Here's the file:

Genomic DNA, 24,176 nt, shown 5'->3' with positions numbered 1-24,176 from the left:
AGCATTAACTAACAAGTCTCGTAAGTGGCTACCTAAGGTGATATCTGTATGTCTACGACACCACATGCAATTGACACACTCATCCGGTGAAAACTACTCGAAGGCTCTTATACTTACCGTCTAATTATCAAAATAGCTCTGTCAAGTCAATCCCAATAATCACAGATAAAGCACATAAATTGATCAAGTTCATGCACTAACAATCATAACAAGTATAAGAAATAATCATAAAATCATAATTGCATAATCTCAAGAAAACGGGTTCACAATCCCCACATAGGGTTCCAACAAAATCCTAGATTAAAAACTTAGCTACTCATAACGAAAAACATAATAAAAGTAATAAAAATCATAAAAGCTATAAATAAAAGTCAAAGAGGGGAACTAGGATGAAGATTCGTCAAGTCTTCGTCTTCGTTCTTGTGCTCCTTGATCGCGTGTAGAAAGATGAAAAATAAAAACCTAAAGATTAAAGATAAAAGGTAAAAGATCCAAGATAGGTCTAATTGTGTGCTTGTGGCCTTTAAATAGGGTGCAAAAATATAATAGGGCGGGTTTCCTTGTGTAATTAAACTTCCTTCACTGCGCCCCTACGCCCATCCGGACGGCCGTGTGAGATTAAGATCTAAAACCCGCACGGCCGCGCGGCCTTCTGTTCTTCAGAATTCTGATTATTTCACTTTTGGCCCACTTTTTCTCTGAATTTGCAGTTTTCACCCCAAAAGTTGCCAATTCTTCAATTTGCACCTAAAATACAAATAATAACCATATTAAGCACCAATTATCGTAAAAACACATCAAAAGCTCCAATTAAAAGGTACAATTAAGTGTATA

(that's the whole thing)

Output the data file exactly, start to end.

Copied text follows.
Genomic DNA, 24,176 nt, shown 5'->3' with positions numbered 1-24,176 from the left:
AGCATTAACTAACAAGTCTCGTAAGTGGCTACCTAAGGTGATATCTGTATGTCTACGACACCACATGCAATTGACACACTCATCCGGTGAAAACTACTCGAAGGCTCTTATACTTACCGTCTAATTATCAAAATAGCTCTGTCAAGTCAATCCCAATAATCACAGATAAAGCACATAAATTGATCAAGTTCATGCACTAACAATCATAACAAGTATAAGAAATAATCATAAAATCATAATTGCATAATCTCAAGAAAACGGGTTCACAATCCCCACATAGGGTTCCAACAAAATCCTAGATTAAAAACTTAGCTACTCATAACGAAAAACATAATAAAAGTAATAAAAATCATAAAAGCTATAAATAAAAGTCAAAGAGGGGAACTAGGATGAAGATTCGTCAAGTCTTCGTCTTCGTTCTTGTGCTCCTTGATCGCGTGTAGAAAGATGAAAAATAAAAACCTAAAGATTAAAGATAAAAGGTAAAAGATCCAAGATAGGTCTAATTGTGTGCTTGTGGCCTTTAAATAGGGTGCAAAAATATAATAGGGCGGGTTTCCTTGTGTAATTAAACTTCCTTCACTGCGCCCCTACGCCCATCCGGACGGCCGTGTGAGATTAAGATCTAAAACCCGCACGGCCGCGCGGCCTTCTGTTCTTCAGAATTCTGATTATTTCACTTTTGGCCCACTTTTTCTCTGAATTTGCAGTTTTCACCCCAAAAGTTGCCAATTCTTCAATTTGCACCTAAAATACAAATAATAACCATATTAAGCACCAATTATCGTAAAAACACATCAAAAGCTCCAATTAAAAGGTACAATTAAGTGTATA